“It’s a lot of money, it’s a lot of commitment, and parents will pay it,” said Williamson.
But even if no teams outside of Monticello ever played at the complex, Chris Patton noted there is just as much of an internal need for places to play.
“If you’ve been by the high school on a Saturday morning and there’s soccer, and there’s flag football, you know how insane it is,” said Patton. “Tonight, we’re at a middle school softball game at the high school softball field, and out beyond the fence you had rec soccer practicing at a little patch of grass out there. If there is a high school soccer game there are cars parked there too, and the high school linemen practice there. And I’ve seen the JFL kids practicing in the outfield of the Forest Preserve baseball diamond.
“I think it’s big to note that, just the city recreation has needed this for a long time,” he added.
Former mayor Phil Blankenburg – also a member of the recreation foundation – realizes commitment is scary, but pointed to a decision made by the city in the early 1980s to keep the railway under its purview instead of abandoning the land to adjacent property owners.
“There were naysayers,” said Blankenburg, noting he chose to accept the property in behalf of the city.
“It’s been a great asset, and that’s how I view this project. It’s one more asset,” he said, pointing to the success of the railway property that includes the popular Monticello Railway Museum train rides and holiday Polar Express event.
At least two questions were asked about whether the project could start without having all $10 million in the bank. One had to do with borrowing dollars and the other with phasing the project.
Goebel said the idea at this point is to get all of the money up front so that the complex can be built in one fell swoop.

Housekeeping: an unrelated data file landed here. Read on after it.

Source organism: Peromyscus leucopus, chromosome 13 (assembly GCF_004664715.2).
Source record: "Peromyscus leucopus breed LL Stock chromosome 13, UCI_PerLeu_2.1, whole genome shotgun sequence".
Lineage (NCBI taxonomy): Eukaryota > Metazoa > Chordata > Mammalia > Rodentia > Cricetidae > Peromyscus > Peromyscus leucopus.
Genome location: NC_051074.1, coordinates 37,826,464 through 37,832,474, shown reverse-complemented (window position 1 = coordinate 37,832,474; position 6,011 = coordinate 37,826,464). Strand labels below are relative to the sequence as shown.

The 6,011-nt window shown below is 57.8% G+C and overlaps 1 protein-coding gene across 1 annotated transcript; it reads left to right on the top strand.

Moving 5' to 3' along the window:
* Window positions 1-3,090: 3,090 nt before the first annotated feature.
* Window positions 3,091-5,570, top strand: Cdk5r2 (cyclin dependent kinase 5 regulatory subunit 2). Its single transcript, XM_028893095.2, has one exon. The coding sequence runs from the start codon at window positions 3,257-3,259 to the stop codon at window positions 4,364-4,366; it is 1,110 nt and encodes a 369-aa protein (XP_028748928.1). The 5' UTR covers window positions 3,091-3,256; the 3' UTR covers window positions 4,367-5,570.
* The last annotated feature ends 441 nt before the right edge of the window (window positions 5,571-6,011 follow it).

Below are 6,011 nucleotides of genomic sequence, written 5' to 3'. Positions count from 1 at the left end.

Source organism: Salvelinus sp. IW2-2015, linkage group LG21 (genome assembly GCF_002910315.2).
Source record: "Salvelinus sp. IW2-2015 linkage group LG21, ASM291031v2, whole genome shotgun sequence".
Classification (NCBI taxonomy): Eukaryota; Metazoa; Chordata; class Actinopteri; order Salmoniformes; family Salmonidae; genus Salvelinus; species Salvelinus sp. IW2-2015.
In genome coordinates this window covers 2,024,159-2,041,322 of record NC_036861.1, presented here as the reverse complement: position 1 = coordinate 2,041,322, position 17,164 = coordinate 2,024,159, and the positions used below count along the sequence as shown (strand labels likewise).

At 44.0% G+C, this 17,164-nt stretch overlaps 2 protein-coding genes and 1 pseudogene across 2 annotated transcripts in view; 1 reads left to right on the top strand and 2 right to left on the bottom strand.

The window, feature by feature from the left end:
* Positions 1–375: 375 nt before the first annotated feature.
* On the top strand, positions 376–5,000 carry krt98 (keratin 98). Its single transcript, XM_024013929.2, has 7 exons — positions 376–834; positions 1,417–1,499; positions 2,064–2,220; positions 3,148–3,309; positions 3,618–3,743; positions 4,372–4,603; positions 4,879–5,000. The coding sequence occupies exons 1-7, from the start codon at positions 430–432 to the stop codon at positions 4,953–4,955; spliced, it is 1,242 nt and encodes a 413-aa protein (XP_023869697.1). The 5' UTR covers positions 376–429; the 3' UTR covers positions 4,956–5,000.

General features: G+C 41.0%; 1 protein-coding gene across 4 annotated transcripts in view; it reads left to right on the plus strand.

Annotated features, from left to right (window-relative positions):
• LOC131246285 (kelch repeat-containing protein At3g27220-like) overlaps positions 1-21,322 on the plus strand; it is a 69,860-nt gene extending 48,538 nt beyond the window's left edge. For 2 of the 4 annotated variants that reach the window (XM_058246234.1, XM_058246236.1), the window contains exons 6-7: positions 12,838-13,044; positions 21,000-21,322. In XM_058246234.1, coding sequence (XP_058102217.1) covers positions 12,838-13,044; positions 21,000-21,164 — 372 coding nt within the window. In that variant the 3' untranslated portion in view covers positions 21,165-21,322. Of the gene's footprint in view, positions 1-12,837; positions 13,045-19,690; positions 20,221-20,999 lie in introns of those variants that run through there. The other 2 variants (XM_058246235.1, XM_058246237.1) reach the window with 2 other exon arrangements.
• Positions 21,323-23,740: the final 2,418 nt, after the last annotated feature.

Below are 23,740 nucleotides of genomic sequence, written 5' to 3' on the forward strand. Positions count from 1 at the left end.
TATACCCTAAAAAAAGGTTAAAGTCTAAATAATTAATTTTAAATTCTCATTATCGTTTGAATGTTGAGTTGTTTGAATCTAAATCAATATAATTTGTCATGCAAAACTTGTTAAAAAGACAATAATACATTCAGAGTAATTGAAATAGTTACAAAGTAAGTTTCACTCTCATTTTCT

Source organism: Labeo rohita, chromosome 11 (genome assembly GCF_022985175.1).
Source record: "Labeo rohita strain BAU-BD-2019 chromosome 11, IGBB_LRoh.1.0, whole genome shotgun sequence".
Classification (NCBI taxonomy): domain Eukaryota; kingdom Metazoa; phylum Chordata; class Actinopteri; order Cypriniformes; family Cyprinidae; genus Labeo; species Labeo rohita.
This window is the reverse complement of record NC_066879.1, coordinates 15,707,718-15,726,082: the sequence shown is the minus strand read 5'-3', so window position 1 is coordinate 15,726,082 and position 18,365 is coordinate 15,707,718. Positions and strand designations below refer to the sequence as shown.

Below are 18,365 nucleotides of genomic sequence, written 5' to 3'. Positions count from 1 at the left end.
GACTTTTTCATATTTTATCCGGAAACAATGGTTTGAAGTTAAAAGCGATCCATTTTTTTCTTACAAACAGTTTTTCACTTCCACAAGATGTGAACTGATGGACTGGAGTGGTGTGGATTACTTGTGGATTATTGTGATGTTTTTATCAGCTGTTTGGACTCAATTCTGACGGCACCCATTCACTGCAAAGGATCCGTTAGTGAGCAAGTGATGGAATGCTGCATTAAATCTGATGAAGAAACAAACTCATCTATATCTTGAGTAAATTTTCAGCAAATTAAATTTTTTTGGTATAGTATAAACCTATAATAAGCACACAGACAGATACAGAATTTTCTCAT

Can the plan change?
Another common question was whether the plan can change, possibly to add a fourth ball field or tennis courts.
MRF board members said their main focus is on fund raising to help the city move forward on the recreation complex, and that changes to the current design would need to be made by at the city council level.
The 30 acres that lies between the now-full Appletree Subdivision and new Allerton Public Library building was purchased by the city in 2009. At one point the city was going to use its own staff to do a majority of the work, but that effort halted about three years ago. The price estimate of $9.2 million to hire an outside contractor was received by the city earlier this year.
How to help
Those who wish to help on a subcommittee or to donate can email email@example.com, or message the recreation foundation through its Facebook site.
Fundraising subcommittees include: Major Gifts, Community Gifts, Grants, and Special Events.
Administrative Support subcommittees include: Marketing and Advertising, Community and Media Relations, and Administrative Support.
Volunteer and Monticello Main Street Director Stefanie McLeese said those willing to help do not have to be experts. They just have to be willing to help and a place will be found for them, she said at the meeting.
The foundation is expected to give an update to the city council in November.
The non-profit Monticello Recreation Foundation was formed in 2013 by then-Mayor Chris Corrie.